Computer training changed lives of disabled students

NAGPUR: When computers were a relatively new concept in Nagpur during the 1990s, Pramod Bhalerao, a physically challenged professor from the Government Institute of Science, was in much demand, on account of his mastery over the machine. He decided to dedicate his expertise and vast knowledge of computers to the welfare of disabled and handicapped youths from the city.

A senior life member of the Computer Society of India (CSI) and Fellow of the Institute of Electronics and Telecommunications Engineers (IETE), Bhalerao has trained nearly 500 disabled youths that helped them secure jobs. After being nominated as an expert member of the Department of Electronics and Accreditation of Computer Courses (DOEACC), an autonomous scientific society under the Indian Ministry of Communications and Information Technology, Bhalerao helped open 15 training centers in the 1990s. The retired lecturer in physics spoke to TOI about his life, struggle, and success. Excerpts from the interview:

Disabled students

Q. How did it all start?

A. Since I had a problem in one leg, I was well aware of the problems faced by those with disabilities and always wanted to do something for them. The opportunity came when computers were introduced in the city. I got a rare chance to learn computers and use my knowledge for the benefit of needy persons. I suggested opening a computer lab for disabled students at our college. The then director and support staff well supported my idea. However, funds were a major crunch. At that time, I got a chance to participate in an international conference in Vancouver in Canada as a resource person. I put forward my concept of providing computer training to the disabled. All liked it, and I received USD 20,000 aid from the United Nations to open a computer guidance center for the disabled.

Q. Was it difficult to convince disabled persons?

A. After receiving the aid, I started the computer communication and guidance center at the Institute of Science. It was perhaps the first such center in the city in the 1990s. Obviously, there were many difficulties initially, as computers had to be kept in air-conditioned rooms. When the machines came in 1994, there was a huge rush to catch their glimpse. I still remember curious people who used to ask me whether they could touch the computers. We relentlessly pursued our objective and succeeded in attracting the disabled. Slowly, the center gained popularity, and many students started approaching it.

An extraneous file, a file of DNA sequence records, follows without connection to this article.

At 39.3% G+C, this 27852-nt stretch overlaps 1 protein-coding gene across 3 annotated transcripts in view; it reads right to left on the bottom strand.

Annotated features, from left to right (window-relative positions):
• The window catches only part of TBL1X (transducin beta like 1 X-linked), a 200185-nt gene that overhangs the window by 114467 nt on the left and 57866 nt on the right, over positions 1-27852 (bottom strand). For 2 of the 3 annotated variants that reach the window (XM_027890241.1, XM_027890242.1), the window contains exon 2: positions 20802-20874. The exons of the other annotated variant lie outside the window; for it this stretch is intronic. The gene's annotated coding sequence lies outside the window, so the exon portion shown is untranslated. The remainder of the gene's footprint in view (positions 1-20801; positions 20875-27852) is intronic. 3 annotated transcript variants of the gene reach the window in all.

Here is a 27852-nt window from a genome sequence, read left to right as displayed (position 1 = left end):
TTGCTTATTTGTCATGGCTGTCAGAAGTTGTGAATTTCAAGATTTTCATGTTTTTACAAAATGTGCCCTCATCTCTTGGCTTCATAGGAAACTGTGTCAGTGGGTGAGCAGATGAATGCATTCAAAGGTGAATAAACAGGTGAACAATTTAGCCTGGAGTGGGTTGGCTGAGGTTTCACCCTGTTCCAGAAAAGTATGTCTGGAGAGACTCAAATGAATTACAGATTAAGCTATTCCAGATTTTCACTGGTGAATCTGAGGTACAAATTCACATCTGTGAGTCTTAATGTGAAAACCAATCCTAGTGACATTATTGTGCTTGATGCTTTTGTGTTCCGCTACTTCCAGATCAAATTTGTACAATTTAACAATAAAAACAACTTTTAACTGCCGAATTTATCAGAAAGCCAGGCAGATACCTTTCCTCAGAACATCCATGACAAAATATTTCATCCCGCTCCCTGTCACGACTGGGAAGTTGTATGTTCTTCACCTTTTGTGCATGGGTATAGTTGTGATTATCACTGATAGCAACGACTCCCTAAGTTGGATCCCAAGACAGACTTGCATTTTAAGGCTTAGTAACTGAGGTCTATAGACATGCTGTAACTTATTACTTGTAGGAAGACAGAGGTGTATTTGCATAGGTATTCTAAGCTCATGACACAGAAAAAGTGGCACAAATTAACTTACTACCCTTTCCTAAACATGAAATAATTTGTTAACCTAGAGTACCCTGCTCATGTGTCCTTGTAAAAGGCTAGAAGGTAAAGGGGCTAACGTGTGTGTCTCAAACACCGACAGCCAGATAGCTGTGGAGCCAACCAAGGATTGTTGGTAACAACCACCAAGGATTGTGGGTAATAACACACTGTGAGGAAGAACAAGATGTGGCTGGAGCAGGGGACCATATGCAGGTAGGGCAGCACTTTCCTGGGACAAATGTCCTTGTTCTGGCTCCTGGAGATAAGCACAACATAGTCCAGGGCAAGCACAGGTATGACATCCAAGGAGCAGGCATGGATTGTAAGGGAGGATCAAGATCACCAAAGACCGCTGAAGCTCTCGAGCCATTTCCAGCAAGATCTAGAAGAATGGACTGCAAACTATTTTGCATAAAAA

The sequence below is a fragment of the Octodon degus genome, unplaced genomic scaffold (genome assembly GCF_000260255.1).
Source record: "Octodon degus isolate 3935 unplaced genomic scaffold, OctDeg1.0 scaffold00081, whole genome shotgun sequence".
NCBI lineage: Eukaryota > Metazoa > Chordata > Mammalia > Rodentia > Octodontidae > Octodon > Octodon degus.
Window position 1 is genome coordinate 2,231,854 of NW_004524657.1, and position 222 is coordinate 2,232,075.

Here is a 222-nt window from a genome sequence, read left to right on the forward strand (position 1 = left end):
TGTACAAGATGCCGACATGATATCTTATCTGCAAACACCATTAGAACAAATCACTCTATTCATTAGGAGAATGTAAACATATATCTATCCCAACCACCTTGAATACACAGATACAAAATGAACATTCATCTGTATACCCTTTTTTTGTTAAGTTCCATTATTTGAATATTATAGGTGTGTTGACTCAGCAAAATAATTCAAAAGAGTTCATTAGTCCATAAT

Q. How many students have you trained so far?

A. Roughly 480 until my retirement. They comprise physically challenged, visually impaired, and hearing-impaired. The technical training they got proved to be a boon for them that changed their lives and society’s outlook. A few years after the training lab opened, about 60 of our students were placed in government and private sectors. Other students established their own desktop publishing and computer typing agencies in the city.

Q. You also spoke about training a blind student at Dba Press.

A. One visually challenged student was trained in draft preparation with the help of a speech synthesizer wherein the computer used to speak out the sentences she typed, enabling her to make corrections. She is now practicing at the Nagpur bench of Bombay High Court. A speech dialogue was demonstrated between a hearing-impaired and a normal person with the help of a speech synthesizer, which received a good response from blind students. Visibility testing workshops were also conducted from time to time in which impaired students participated, and their vision was tested with the help of software. Students with 10%-20% of visibility could see the images on screen and were thrilled by the experience. Subsequently, that software was recommended to blind schools.


Q. But why were only handicaps trained?

A. We granted them an opportunity, as they’re heavily dependent on others’ help. But I also conducted training programs for high court judges of the Nagpur bench at Judicial Officers Training Academy (JOTI) in Civil Lines. Moreover, training was imparted to staff deputed by Mantralaya from Mumbai. I also conducted the training session for various bank staffers. As an expert DOEACC member, I encouraged the opening of more computer training centers in the city.

Q. What are your other activities now?

A. I have retired and can’t walk without somebody’s help. Even my age is fast catching up. But I still give guidance to youngsters who come to me with difficulties. I am fond of reading and impart knowledge to youths. When my old students like those from the Adani family come to me, it makes me happy.

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